If the rules were already known up front and she missed, then have her pay up.........:tongue_smilie:

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I know your op post isn't about leotards, but rather wants vs needs and honesty. But I wanted to mention that eBay is a great place to buy expensive leotards. I would definitely look there before buying new. Just search for "gk leotards" or whatever brand you like and there are PLENTY to choose from for cheap. I got spoiled finding 3 gk brand leotards at the salvation army for less than $2 each and now I just can't even look at the $40+ ones.

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Jean - have you been to value village in redmond? or the tree house - kids consignment - near ben franklin off redmond way? (i love that place. they've been there so long, they get great stuff for cheap and better than just goodwill or VV.) they get more girls stuff than boys stuff :glare: and go through teens sizes.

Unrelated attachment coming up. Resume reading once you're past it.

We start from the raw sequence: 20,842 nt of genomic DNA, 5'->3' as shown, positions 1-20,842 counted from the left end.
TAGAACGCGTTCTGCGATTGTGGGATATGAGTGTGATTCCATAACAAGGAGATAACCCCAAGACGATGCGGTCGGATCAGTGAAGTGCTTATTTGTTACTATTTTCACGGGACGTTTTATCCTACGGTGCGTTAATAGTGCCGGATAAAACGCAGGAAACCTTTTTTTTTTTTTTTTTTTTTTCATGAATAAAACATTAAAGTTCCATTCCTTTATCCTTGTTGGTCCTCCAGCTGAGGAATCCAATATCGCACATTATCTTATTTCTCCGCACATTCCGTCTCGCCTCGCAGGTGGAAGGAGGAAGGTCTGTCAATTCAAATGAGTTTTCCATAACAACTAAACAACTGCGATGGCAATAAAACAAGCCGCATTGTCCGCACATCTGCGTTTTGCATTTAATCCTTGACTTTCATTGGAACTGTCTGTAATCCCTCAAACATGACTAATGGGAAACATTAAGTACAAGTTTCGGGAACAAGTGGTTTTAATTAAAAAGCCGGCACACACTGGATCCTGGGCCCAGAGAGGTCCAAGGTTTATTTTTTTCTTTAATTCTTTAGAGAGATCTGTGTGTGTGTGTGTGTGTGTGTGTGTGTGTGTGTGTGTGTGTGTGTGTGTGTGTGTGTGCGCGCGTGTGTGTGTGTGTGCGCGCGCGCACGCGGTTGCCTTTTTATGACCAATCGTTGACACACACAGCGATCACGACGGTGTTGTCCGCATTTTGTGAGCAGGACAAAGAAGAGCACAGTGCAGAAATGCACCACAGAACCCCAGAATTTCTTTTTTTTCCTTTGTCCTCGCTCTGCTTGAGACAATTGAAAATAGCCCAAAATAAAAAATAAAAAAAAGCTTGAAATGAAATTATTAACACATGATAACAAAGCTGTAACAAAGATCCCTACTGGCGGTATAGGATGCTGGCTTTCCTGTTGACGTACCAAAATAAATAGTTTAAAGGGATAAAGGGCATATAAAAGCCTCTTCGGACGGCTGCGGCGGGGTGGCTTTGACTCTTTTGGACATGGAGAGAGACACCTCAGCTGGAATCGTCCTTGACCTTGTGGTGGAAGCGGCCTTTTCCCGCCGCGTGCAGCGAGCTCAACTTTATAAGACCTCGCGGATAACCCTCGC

and since it's consignment, you can sell some of her clothes that no longer fit and recap something - more than most garage sales anyway.

 

eta: and yeah - I'd make her work and expend some effort for her extras.

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Considering that you went through her clothes with her and you both missed it I'd consider it an oversight and just let it go. I'm 3x your DD's age and I do things like that all the time - forget I have something and then find it stashed somewhere after I've bought a new one :blush:

 

I wouldn't impose a consequence other then a natural one. The next time she tells you she needs new clothes I would simply say "Oh sweetie, I'd love to buy you "X" but I used all your clothing budget buying that new leo that you asked for last time so I just don't have the money for that now". She'll work out pretty quickly that it's better to spread out the money so you have enough for what you need when she has to wear something that's too small for a while and she can't blame you because afterall - you bought her what she wanted -;)